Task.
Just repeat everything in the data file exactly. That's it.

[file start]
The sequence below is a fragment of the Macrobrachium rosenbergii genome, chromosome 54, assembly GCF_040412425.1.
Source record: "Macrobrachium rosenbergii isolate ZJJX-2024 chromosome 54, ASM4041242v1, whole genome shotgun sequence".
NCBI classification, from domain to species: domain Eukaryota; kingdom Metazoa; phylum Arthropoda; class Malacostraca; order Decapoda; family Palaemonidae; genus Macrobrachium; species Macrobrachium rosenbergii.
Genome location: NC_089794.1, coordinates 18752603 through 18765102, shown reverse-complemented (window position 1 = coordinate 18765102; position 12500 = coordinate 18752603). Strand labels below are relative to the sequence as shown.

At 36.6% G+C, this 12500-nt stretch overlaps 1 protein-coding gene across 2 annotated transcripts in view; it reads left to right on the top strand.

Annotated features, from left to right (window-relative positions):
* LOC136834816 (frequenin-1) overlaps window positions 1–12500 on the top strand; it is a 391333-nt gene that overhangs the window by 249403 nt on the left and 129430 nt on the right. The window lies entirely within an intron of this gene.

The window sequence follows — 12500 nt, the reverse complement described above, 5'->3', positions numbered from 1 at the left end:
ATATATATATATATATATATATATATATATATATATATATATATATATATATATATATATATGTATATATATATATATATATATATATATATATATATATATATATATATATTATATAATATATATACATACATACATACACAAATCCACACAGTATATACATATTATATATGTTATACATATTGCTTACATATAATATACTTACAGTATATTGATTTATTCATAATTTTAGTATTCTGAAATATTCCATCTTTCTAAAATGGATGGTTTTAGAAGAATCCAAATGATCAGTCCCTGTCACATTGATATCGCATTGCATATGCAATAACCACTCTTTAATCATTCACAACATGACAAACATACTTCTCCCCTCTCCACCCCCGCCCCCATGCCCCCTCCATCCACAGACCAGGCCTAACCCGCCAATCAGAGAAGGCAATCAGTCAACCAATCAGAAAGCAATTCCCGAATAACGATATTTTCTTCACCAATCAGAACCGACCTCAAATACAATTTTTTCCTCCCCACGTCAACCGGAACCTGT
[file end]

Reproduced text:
The sequence below is a fragment of the Macrobrachium rosenbergii genome, chromosome 54, assembly GCF_040412425.1.
Source record: "Macrobrachium rosenbergii isolate ZJJX-2024 chromosome 54, ASM4041242v1, whole genome shotgun sequence".
NCBI classification, from domain to species: domain Eukaryota; kingdom Metazoa; phylum Arthropoda; class Malacostraca; order Decapoda; family Palaemonidae; genus Macrobrachium; species Macrobrachium rosenbergii.
Genome location: NC_089794.1, coordinates 18752603 through 18765102, shown reverse-complemented (window position 1 = coordinate 18765102; position 12500 = coordinate 18752603). Strand labels below are relative to the sequence as shown.

At 36.6% G+C, this 12500-nt stretch overlaps 1 protein-coding gene across 2 annotated transcripts in view; it reads left to right on the top strand.

Annotated features, from left to right (window-relative positions):
* LOC136834816 (frequenin-1) overlaps window positions 1–12500 on the top strand; it is a 391333-nt gene that overhangs the window by 249403 nt on the left and 129430 nt on the right. The window lies entirely within an intron of this gene.

The window sequence follows — 12500 nt, the reverse complement described above, 5'->3', positions numbered from 1 at the left end:
ATATATATATATATATATATATATATATATATATATATATATATATATATATATATATATATGTATATATATATATATATATATATATATATATATATATATATATATATATTATATAATATATATACATACATACATACACAAATCCACACAGTATATACATATTATATATGTTATACATATTGCTTACATATAATATACTTACAGTATATTGATTTATTCATAATTTTAGTATTCTGAAATATTCCATCTTTCTAAAATGGATGGTTTTAGAAGAATCCAAATGATCAGTCCCTGTCACATTGATATCGCATTGCATATGCAATAACCACTCTTTAATCATTCACAACATGACAAACATACTTCTCCCCTCTCCACCCCCGCCCCCATGCCCCCTCCATCCACAGACCAGGCCTAACCCGCCAATCAGAGAAGGCAATCAGTCAACCAATCAGAAAGCAATTCCCGAATAACGATATTTTCTTCACCAATCAGAACCGACCTCAAATACAATTTTTTCCTCCCCACGTCAACCGGAACCTGT